→  Download our PBIS Playbook to get industry insights on how to set consistent student behavior expectations

5 Tips to Help Improve and Set Behavior Expectations

Here are 5 quick tips to establish consistent behavior expectations in your school or district:

1. Define your behavior expectations, along with rewards and consequences.

Invite key stakeholders from across your school to create your behavior expectations. Each desired behavior should be observable, measurable, objective and specific. Defining behaviors in this way also makes it much easier to model them for students, so they can see concrete examples of what they’re expected to do.

Next, establish a reward system for recognizing students who achieve these expectations, and establish consequences for expectations that are not met. Like the expectations, the rewards and consequences should be age-appropriate and consistent.

Finally, share these expectations and get buy-in from all teachers and staff members to ensure they’ll be implemented school-wide.

2. Clearly communicate your behavior expectations to students — and parents.  

One way to communicate consistent behavior expectations to students and parents is to put them in writing.

  • Create a handout, and distribute it to all students and parents.
  • Post the expectations on classroom walls or other prominent places so students can refer to them as often as needed. Even better, post the expectations in or near the area where the targeted behaviors are expected to take place (e.g. posting behavior expectations for the cafeteria on the cafeteria wall).
  • Post the expectations on the school website.
  • Include the expectations in the school handbook.

Then, read the expectations aloud to students. Explain what each expectation means, and why these are necessary and beneficial to everyone.

3. Show students what is meant by each expectation. Model and practice it.

To ensure students understand the behavior expectations, show them what they look like in action. Demonstrate what it looks like when a student is meeting the expectation.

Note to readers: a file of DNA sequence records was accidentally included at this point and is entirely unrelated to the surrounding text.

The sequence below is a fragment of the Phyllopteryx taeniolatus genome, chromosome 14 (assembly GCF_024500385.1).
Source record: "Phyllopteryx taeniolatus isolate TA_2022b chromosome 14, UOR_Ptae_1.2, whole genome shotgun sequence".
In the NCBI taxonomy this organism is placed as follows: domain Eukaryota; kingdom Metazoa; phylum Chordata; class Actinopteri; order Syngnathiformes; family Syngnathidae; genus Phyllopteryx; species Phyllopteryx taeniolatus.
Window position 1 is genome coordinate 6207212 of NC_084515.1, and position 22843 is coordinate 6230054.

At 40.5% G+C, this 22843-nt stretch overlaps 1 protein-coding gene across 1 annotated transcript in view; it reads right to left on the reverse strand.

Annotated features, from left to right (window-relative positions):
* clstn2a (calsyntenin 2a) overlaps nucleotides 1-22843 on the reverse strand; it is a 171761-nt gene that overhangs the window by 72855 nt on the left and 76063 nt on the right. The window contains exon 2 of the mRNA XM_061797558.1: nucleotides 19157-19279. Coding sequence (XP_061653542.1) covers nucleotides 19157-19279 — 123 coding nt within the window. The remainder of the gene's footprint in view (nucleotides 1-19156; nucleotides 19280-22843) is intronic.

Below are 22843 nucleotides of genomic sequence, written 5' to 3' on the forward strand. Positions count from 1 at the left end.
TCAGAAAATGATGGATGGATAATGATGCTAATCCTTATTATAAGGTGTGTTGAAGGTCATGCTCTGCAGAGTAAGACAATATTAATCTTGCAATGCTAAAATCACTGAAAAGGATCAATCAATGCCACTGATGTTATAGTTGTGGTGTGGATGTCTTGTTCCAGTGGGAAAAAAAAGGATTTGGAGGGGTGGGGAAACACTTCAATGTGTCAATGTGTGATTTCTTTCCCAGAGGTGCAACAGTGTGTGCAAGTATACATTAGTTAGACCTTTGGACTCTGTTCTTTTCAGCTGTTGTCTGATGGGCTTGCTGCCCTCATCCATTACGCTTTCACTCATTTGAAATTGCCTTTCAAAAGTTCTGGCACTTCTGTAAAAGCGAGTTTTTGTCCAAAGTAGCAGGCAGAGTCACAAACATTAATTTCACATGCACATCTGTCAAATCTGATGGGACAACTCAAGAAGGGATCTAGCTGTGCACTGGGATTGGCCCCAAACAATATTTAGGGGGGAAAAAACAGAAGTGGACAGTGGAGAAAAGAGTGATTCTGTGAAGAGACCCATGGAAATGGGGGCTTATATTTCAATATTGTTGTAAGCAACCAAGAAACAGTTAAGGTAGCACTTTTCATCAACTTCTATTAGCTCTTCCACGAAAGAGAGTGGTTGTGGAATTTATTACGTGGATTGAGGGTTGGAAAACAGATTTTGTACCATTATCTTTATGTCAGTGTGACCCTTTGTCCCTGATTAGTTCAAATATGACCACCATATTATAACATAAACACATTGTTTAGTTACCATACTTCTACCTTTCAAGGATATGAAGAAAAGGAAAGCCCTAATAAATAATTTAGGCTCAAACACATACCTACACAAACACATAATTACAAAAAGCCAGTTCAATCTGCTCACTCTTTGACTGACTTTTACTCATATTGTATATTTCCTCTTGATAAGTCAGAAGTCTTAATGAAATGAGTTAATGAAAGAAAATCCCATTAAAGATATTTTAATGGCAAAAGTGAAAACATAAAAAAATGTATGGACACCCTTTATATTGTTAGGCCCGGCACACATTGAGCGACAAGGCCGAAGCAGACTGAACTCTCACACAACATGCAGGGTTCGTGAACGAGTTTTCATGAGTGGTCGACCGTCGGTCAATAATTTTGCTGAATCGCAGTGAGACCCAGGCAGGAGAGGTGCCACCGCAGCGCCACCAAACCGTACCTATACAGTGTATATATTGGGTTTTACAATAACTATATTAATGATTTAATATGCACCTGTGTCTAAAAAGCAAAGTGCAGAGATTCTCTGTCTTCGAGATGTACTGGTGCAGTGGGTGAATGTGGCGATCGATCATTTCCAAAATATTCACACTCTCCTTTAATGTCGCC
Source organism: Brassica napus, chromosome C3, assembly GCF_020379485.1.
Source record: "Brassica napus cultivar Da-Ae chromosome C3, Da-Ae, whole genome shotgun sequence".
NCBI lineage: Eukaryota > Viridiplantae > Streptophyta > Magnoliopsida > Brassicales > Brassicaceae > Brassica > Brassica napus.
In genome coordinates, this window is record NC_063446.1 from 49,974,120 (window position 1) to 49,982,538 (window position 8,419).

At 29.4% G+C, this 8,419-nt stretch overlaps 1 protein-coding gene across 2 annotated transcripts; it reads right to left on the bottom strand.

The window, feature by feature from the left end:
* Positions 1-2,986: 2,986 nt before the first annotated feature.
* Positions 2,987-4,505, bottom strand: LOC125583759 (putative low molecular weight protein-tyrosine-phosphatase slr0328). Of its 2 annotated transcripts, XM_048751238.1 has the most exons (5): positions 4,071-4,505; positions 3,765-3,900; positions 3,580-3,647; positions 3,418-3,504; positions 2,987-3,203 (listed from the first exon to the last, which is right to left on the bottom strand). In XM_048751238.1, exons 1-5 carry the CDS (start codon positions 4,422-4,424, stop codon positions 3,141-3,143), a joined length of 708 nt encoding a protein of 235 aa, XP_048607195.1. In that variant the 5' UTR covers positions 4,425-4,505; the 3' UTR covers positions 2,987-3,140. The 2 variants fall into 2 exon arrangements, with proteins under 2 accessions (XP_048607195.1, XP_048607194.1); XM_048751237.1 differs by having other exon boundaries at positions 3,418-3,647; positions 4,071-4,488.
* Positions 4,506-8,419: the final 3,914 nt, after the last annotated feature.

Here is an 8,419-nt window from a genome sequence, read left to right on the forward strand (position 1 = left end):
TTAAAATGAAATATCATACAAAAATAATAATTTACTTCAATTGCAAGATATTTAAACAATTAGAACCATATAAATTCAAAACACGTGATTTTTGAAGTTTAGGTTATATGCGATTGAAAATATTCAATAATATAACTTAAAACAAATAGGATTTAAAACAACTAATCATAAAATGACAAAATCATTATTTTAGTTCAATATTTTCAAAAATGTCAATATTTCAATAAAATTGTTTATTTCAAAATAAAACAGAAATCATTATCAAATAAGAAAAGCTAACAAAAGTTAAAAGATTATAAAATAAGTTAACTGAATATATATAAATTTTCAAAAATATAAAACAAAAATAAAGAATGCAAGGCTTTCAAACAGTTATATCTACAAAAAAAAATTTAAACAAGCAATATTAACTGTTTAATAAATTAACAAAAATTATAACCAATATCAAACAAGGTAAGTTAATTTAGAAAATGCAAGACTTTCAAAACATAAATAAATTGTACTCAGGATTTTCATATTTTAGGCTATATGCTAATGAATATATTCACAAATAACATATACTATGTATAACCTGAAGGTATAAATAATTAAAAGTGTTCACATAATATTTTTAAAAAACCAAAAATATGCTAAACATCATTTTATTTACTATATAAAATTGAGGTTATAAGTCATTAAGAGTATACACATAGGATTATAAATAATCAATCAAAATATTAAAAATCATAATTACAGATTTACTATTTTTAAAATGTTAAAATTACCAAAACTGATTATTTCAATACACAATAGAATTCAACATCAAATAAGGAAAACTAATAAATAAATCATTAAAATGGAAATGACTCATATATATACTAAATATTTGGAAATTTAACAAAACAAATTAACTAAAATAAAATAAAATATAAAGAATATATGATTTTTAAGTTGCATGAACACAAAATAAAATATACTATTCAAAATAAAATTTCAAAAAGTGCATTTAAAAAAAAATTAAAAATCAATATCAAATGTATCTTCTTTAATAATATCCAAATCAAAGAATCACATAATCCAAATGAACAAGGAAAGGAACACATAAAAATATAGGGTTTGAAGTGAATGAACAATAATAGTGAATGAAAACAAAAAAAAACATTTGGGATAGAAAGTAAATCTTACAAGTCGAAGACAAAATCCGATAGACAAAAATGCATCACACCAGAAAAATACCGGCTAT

4. Track student behaviors daily, and apply rewards and consequences consistently and equitably.

With Kickboard, you can easily collect, access, analyze, share and act on behavioral data in real-time. With behavior management tools such as one-click behavior tracking, you can easily track the positive behaviors that make up your ideal school culture, as well as inappropriate or negative behaviors that need improvement. In addition, you can motivate positive behaviors with goal-based incentives or rewards — such as behavior points, scholar dollars, student paychecks, or school store rewards — which are automatically tracked in Kickboard.

Teachers can help each other too, with one-click tools for behavior-specific notes, teacher-to-teacher comments, sharable dashboards, and room for reflection on student reports.

5. Review and reinforce these expectations throughout the year.

This keeps the behavior expectations top-of-mind for students and staff — and emphasizes how important they are to the culture of the entire school.

Clear, consistent behavior expectations, combined with real-time data tracking, are key components to building a safe, happy school where students and staff thrive. When students feel confident, respected, cared for and supported, disruptions and discipline incidents decline, learning increases, and academic achievement rises.

→  Download our PBIS Playbook to get industry insights on how to set consistent student behavior expectations